The Russian gas company Gazprom is today suspending its gas deliveries to Bulgaria and Poland. Moscow reproaches them for not having paid in rubles.
These two NATO member countries have assured that they are ready to deal with this Russian gas cut and have prepared to find other sources of supply. However, Bulgaria would be 90% dependent on Russian gas, and Poland 45%. The Bulgarian government, however, assured that consumption restriction measures were not planned “at the moment”.
“There will be no shortage of gas in Polish homes,” Polish Climate Minister Anna Moskwa wrote on Twitter. “From the first day of the war, we declared that we were ready for complete independence from Russian raw materials,” she added.
Refusal to pay in rubles
Since the application of European Union and United States sanctions against Russia, Moscow has announced that EU countries will have to pay for their gas in rubles from Russian accounts, or risk interrupting deliveries. A rule that many buyers of Russian gas have not accepted, under the contracts between Gazprom and its customers, in which this requirement does not appear since they were signed before the Russian invasion of Ukraine. Most transactions are made in euros or dollars. Only Hungary agreed to settle its payments in rubles.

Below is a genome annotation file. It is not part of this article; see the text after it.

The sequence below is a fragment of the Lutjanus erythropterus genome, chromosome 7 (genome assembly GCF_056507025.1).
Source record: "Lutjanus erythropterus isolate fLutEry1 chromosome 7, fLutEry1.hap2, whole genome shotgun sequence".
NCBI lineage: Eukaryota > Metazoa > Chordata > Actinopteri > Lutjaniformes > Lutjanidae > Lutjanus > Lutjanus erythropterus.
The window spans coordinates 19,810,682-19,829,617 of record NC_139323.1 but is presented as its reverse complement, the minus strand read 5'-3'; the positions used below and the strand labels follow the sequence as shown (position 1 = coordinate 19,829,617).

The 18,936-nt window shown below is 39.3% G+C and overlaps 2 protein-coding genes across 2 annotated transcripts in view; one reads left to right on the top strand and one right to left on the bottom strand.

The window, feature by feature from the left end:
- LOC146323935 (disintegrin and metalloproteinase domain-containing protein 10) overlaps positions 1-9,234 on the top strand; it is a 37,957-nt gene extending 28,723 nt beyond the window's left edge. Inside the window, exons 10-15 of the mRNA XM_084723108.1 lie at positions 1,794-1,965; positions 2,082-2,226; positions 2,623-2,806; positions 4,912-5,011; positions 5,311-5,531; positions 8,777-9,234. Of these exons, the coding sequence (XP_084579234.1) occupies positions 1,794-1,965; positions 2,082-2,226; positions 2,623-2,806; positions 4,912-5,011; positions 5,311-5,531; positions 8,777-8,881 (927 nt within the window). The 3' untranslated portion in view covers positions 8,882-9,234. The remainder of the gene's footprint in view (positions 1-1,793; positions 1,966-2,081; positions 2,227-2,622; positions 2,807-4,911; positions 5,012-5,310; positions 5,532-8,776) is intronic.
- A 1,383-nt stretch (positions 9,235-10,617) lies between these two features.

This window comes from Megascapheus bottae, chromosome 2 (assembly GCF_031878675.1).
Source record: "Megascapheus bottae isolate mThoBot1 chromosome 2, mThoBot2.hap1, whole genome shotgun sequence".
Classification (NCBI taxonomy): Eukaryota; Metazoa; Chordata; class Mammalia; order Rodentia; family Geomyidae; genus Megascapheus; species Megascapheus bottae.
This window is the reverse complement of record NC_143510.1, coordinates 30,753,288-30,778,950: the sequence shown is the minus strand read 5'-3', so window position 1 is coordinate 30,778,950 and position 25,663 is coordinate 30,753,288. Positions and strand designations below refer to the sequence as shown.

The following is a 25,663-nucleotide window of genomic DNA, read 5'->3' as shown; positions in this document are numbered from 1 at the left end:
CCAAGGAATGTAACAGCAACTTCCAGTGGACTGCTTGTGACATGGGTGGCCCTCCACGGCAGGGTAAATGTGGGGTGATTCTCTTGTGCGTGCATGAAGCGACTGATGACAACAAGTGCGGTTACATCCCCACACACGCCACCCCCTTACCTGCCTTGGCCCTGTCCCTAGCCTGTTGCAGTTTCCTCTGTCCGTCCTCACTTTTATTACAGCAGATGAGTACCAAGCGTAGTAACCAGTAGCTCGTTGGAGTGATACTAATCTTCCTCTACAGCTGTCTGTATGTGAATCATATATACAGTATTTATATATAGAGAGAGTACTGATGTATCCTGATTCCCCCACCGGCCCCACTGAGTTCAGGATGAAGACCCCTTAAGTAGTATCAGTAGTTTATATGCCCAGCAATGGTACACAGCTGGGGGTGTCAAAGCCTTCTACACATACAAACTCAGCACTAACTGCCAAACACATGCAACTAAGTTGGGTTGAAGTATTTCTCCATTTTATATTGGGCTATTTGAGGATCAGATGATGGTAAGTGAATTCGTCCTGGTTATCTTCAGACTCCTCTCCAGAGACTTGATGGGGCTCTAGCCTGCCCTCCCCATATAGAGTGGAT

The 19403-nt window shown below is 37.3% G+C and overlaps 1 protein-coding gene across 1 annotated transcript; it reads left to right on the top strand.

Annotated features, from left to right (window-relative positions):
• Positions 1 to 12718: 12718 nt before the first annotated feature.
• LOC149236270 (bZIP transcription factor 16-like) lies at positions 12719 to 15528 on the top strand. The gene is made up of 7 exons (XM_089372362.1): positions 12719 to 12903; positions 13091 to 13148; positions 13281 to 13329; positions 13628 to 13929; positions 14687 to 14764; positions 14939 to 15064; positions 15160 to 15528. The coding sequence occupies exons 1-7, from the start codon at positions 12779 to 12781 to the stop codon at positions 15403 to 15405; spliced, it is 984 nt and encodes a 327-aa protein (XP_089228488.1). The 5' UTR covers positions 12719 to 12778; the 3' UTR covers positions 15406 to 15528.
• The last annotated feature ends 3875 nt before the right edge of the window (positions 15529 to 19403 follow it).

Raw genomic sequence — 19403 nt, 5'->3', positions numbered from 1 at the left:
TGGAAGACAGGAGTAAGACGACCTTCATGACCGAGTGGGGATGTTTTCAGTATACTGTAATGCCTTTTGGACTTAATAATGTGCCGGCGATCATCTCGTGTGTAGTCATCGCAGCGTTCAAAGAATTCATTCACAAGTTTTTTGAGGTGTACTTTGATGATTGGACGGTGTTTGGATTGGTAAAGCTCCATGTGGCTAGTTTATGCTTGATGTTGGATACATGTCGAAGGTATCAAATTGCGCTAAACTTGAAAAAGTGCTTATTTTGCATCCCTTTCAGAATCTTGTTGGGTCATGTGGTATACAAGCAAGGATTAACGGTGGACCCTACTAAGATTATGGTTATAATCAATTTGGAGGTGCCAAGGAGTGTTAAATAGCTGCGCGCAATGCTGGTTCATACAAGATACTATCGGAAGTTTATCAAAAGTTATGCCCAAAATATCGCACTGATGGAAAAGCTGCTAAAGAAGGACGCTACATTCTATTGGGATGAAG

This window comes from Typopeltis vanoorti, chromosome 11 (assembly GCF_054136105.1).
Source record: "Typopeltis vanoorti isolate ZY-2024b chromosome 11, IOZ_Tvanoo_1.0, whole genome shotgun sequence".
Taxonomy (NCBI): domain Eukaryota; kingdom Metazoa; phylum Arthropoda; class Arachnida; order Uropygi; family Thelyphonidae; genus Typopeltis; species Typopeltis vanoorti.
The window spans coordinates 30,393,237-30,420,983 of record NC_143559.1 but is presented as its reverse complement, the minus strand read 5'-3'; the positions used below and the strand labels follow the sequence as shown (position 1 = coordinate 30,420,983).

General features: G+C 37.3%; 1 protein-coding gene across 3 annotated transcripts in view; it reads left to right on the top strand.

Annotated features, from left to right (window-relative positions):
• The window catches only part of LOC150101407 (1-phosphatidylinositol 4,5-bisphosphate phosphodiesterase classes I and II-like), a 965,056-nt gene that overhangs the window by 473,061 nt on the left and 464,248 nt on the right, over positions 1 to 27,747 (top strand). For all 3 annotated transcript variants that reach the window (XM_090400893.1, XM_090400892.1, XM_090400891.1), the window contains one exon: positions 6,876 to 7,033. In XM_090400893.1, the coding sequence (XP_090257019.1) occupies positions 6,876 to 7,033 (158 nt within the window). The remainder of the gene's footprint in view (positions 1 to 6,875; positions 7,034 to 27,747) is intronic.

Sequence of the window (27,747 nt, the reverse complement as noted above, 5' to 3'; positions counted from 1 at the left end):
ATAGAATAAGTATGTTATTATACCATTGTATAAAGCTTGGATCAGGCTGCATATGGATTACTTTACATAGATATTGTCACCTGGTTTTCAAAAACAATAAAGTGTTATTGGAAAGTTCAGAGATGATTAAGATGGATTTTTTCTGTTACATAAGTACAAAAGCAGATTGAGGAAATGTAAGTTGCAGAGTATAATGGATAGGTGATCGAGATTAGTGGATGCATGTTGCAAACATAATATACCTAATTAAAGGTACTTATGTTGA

“The Bulgarian side has fully fulfilled its obligations and has made all the payments required under the contract in a timely manner,” reacted the government, which denounces “the new two-step payment procedure proposed by the Russian side “. “It does not comply with the existing contract until the end of this year and presents significant risks for the Bulgarian side, in particular that of making payments without receiving any gas delivery from the Russian side”, he said. -he adds.
According to the Associated Press, PGNiG, the Polish gas company, said it was considering legal action over Moscow’s demand for payment.
This interruption of natural gas deliveries by Russia to Bulgaria and Poland could further aggravate the risk of shortages in Europe, and push up prices.
Kiril Petkov, Bulgarian Prime Minister, denounced “blackmail (…) constituting a serious breach of contract”, declared Kiril Petkov uniting his country with the Russian company.